The Barking Dog has been a Bethesda favorite for 20 years. We’ve hosted people’s biggest moments, everything from birthday parties to anniversaries to community fundraisers. Whatever it was, we’ve been there for our friends and neighbors.
But we have not had one event since March 2020, and now we just passed what would typically be one of our busiest seasons. As you may have heard, Thanksgiving weekend was a disaster for bars across the country, with sales down nearly 60%.
Around the holidays, we would usually do over $350,000 in business. This past year, it was my wish to be celebrating with you all by Christmas and New Year’s Eve. But, sadly, that didn’t happen. All indoor dining was shut down again on Dec. 15, and we haven’t opened since. We did $50,000 in business in November and December. For context, that’s below our break-even point for one month.
Unfortunately, that was a regular theme for us in 2020. All said and done, we did just a fraction of what we normally do in a year. And it’s not just us.
Two doors down, the local pizza place is gone. Across the street, the cafe has closed indefinitely. Around the corner, a local favorite hasn’t opened since March. And other restaurants just aren’t renewing their leases. Closures aren’t just affecting new establishments; they’re shuttering community staples.
If we hadn’t received loans from the Small Business Administration or the state, we would have already been out of business, too. We’ve had to cut staff, reduce hours, and my partner and I, who are owners and operators of the bar, have been working for free since March. That’s one of the only reasons why we’re able to pay the bills each month.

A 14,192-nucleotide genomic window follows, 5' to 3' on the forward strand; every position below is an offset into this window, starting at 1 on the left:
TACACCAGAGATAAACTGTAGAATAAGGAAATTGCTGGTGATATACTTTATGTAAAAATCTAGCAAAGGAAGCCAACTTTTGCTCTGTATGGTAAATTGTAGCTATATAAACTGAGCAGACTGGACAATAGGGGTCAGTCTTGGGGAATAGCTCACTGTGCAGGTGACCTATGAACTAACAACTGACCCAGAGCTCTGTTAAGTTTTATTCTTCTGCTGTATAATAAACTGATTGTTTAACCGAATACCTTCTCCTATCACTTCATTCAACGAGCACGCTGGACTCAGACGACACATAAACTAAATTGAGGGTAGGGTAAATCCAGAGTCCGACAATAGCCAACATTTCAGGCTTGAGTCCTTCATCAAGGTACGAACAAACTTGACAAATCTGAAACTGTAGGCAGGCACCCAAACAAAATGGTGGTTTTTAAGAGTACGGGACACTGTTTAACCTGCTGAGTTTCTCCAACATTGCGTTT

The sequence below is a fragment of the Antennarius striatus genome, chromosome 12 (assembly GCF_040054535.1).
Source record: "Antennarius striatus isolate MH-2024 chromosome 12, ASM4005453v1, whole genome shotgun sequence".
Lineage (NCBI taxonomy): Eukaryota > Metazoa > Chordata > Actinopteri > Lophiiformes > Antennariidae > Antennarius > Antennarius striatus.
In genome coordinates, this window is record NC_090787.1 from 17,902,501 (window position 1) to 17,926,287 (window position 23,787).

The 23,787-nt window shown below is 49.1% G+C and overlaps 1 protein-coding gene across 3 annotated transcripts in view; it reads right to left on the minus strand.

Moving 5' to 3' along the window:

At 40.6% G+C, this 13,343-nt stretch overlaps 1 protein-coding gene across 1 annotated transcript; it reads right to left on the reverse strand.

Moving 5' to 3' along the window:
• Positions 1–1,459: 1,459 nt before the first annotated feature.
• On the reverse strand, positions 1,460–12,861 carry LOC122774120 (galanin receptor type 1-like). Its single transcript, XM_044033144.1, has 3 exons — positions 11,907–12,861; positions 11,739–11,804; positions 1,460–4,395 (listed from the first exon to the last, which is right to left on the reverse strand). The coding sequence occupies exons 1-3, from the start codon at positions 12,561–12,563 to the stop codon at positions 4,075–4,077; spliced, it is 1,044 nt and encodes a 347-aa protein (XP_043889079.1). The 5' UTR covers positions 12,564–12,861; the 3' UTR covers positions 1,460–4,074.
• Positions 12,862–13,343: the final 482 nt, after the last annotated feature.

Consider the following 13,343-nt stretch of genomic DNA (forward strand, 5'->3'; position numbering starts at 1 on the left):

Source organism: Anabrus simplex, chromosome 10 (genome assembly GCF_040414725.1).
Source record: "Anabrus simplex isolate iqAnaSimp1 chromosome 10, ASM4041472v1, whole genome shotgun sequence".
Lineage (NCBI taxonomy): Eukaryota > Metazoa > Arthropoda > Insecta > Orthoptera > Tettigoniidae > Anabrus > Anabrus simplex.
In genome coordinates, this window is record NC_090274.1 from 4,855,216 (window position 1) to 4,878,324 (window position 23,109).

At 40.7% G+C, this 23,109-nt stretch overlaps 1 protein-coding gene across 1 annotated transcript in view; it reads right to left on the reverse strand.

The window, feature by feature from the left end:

We understand that the situation with COVID-19 is constantly changing. We’ve done our best to work with the rollercoaster ride of restrictions, but like any business, it’s hard — if not impossible — to make a plan when we don’t know what next month will look like.
We’ve tried it all: takeout alcohol, carryout food, outdoor seating, indoor seating with 25% or 50% capacity. We’re willing to adapt, we’re extremely diligent and we have maintained strict protocol with regards to COVID precautions. But the reality is that there is a large segment of the population that was going out before that is not going out now and won’t be doing so until the pandemic is over.
We know people want to help us stay in business, but their budgets are tight, too.
That’s especially true in Bethesda. We cannot sell alcohol, takeout or otherwise, cheaper than the county, which is in the alcohol business itself. Because we have to buy our alcohol from Montgomery County Alcohol Beverage Services rather than from a distributor, we’re already paying a premium on every bottle, every keg and every case. We can’t get hit by higher taxes, too.
Let’s be clear, a tax increase in Montgomery County would just cause more people to take a trip to the District or Virginia to avoid them. We’ve had a decline in business for nearly a year due to the virus; we can’t have another caused by the General Assembly.
The Barking Dog’s 2020 story is not unique. The same scenario is unfolding at bars and restaurants in communities across Maryland, which is why now is the worst possible time to threaten business owners with an increased tax on alcohol. We just won’t recover. It’s going to take us years to recover as it is.
So no, my wish last year did not come true, but now I have a new one.
In order to celebrate together in 2021, we need policymakers to find common-sense solutions that bolster our economy while accounting for the challenges businesses like ours are facing.
If you’re reading this and a certain bar or restaurant comes to mind — a place where they know your name, know your drink and know your community — I urge you to contact your state representatives. Tell them to stand up for Maryland’s small bars and restaurants and, hopefully, we’ll be back celebrating together soon.
— JOHN MCMANUS
The writer is the owner of The Barking Dog in Bethesda.